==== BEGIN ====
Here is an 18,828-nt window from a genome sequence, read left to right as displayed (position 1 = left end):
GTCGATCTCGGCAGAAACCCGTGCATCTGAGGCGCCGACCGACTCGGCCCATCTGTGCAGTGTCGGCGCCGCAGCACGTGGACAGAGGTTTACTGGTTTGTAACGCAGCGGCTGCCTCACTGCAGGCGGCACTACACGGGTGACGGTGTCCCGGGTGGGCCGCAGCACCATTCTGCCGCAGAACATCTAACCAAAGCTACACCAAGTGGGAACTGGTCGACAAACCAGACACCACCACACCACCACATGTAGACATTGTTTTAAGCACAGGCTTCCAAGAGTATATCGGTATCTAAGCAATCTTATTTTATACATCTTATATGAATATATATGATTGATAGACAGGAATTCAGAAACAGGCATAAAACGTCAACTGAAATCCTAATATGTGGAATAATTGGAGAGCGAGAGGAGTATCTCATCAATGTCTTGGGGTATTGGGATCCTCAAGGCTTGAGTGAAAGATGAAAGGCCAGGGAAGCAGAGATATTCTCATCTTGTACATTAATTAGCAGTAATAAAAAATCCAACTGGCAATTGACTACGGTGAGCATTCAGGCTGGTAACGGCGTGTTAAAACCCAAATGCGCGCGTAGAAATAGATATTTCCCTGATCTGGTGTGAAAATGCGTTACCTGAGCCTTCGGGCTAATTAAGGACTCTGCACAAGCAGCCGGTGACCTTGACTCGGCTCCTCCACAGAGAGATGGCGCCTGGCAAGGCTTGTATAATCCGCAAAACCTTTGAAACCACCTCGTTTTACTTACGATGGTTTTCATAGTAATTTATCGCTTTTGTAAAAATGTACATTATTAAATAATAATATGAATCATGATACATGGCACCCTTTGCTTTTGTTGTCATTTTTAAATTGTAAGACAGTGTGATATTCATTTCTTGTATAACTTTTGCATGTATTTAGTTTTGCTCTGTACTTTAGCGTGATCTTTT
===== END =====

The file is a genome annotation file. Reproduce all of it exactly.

Here is an 18,828-nt window from a genome sequence, read left to right as displayed (position 1 = left end):
GTCGATCTCGGCAGAAACCCGTGCATCTGAGGCGCCGACCGACTCGGCCCATCTGTGCAGTGTCGGCGCCGCAGCACGTGGACAGAGGTTTACTGGTTTGTAACGCAGCGGCTGCCTCACTGCAGGCGGCACTACACGGGTGACGGTGTCCCGGGTGGGCCGCAGCACCATTCTGCCGCAGAACATCTAACCAAAGCTACACCAAGTGGGAACTGGTCGACAAACCAGACACCACCACACCACCACATGTAGACATTGTTTTAAGCACAGGCTTCCAAGAGTATATCGGTATCTAAGCAATCTTATTTTATACATCTTATATGAATATATATGATTGATAGACAGGAATTCAGAAACAGGCATAAAACGTCAACTGAAATCCTAATATGTGGAATAATTGGAGAGCGAGAGGAGTATCTCATCAATGTCTTGGGGTATTGGGATCCTCAAGGCTTGAGTGAAAGATGAAAGGCCAGGGAAGCAGAGATATTCTCATCTTGTACATTAATTAGCAGTAATAAAAAATCCAACTGGCAATTGACTACGGTGAGCATTCAGGCTGGTAACGGCGTGTTAAAACCCAAATGCGCGCGTAGAAATAGATATTTCCCTGATCTGGTGTGAAAATGCGTTACCTGAGCCTTCGGGCTAATTAAGGACTCTGCACAAGCAGCCGGTGACCTTGACTCGGCTCCTCCACAGAGAGATGGCGCCTGGCAAGGCTTGTATAATCCGCAAAACCTTTGAAACCACCTCGTTTTACTTACGATGGTTTTCATAGTAATTTATCGCTTTTGTAAAAATGTACATTATTAAATAATAATATGAATCATGATACATGGCACCCTTTGCTTTTGTTGTCATTTTTAAATTGTAAGACAGTGTGATATTCATTTCTTGTATAACTTTTGCATGTATTTAGTTTTGCTCTGTACTTTAGCGTGATCTTTT